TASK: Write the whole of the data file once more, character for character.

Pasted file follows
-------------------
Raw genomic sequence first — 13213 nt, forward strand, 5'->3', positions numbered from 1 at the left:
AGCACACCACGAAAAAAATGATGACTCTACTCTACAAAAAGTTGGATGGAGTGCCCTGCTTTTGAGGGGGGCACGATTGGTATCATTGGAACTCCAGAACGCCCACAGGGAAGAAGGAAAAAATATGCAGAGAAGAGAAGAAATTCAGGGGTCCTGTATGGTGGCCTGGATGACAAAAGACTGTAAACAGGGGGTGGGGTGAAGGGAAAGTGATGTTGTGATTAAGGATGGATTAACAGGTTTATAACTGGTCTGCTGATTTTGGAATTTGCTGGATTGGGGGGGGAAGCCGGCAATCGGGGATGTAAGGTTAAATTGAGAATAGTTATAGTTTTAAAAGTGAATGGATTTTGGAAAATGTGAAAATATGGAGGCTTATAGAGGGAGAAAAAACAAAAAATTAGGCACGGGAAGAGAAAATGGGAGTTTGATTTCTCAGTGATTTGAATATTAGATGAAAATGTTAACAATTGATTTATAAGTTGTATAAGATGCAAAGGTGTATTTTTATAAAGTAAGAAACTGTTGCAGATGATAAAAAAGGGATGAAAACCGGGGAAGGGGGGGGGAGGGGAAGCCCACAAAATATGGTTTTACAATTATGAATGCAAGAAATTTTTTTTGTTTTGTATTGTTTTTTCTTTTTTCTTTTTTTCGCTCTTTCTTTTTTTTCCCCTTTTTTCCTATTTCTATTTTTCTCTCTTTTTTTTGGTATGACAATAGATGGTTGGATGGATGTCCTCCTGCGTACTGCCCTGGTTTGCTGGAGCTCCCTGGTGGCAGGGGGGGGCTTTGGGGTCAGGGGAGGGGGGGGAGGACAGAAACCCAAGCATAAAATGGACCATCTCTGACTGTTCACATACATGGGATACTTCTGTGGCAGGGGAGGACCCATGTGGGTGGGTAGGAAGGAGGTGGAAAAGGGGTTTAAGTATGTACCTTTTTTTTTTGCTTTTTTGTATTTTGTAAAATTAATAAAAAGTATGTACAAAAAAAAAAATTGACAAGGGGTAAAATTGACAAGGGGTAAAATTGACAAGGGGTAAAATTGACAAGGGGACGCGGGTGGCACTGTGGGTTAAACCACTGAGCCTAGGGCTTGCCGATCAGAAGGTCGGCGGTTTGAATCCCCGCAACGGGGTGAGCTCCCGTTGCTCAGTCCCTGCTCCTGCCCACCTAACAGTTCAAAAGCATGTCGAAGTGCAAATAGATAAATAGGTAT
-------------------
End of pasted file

Raw genomic sequence first — 13213 nt, forward strand, 5'->3', positions numbered from 1 at the left:
AGCACACCACGAAAAAAATGATGACTCTACTCTACAAAAAGTTGGATGGAGTGCCCTGCTTTTGAGGGGGGCACGATTGGTATCATTGGAACTCCAGAACGCCCACAGGGAAGAAGGAAAAAATATGCAGAGAAGAGAAGAAATTCAGGGGTCCTGTATGGTGGCCTGGATGACAAAAGACTGTAAACAGGGGGTGGGGTGAAGGGAAAGTGATGTTGTGATTAAGGATGGATTAACAGGTTTATAACTGGTCTGCTGATTTTGGAATTTGCTGGATTGGGGGGGGAAGCCGGCAATCGGGGATGTAAGGTTAAATTGAGAATAGTTATAGTTTTAAAAGTGAATGGATTTTGGAAAATGTGAAAATATGGAGGCTTATAGAGGGAGAAAAAACAAAAAATTAGGCACGGGAAGAGAAAATGGGAGTTTGATTTCTCAGTGATTTGAATATTAGATGAAAATGTTAACAATTGATTTATAAGTTGTATAAGATGCAAAGGTGTATTTTTATAAAGTAAGAAACTGTTGCAGATGATAAAAAAGGGATGAAAACCGGGGAAGGGGGGGGGAGGGGAAGCCCACAAAATATGGTTTTACAATTATGAATGCAAGAAATTTTTTTTGTTTTGTATTGTTTTTTCTTTTTTCTTTTTTTCGCTCTTTCTTTTTTTTCCCCTTTTTTCCTATTTCTATTTTTCTCTCTTTTTTTTGGTATGACAATAGATGGTTGGATGGATGTCCTCCTGCGTACTGCCCTGGTTTGCTGGAGCTCCCTGGTGGCAGGGGGGGGCTTTGGGGTCAGGGGAGGGGGGGGAGGACAGAAACCCAAGCATAAAATGGACCATCTCTGACTGTTCACATACATGGGATACTTCTGTGGCAGGGGAGGACCCATGTGGGTGGGTAGGAAGGAGGTGGAAAAGGGGTTTAAGTATGTACCTTTTTTTTTTGCTTTTTTGTATTTTGTAAAATTAATAAAAAGTATGTACAAAAAAAAAAATTGACAAGGGGTAAAATTGACAAGGGGTAAAATTGACAAGGGGTAAAATTGACAAGGGGACGCGGGTGGCACTGTGGGTTAAACCACTGAGCCTAGGGCTTGCCGATCAGAAGGTCGGCGGTTTGAATCCCCGCAACGGGGTGAGCTCCCGTTGCTCAGTCCCTGCTCCTGCCCACCTAACAGTTCAAAAGCATGTCGAAGTGCAAATAGATAAATAGGTAT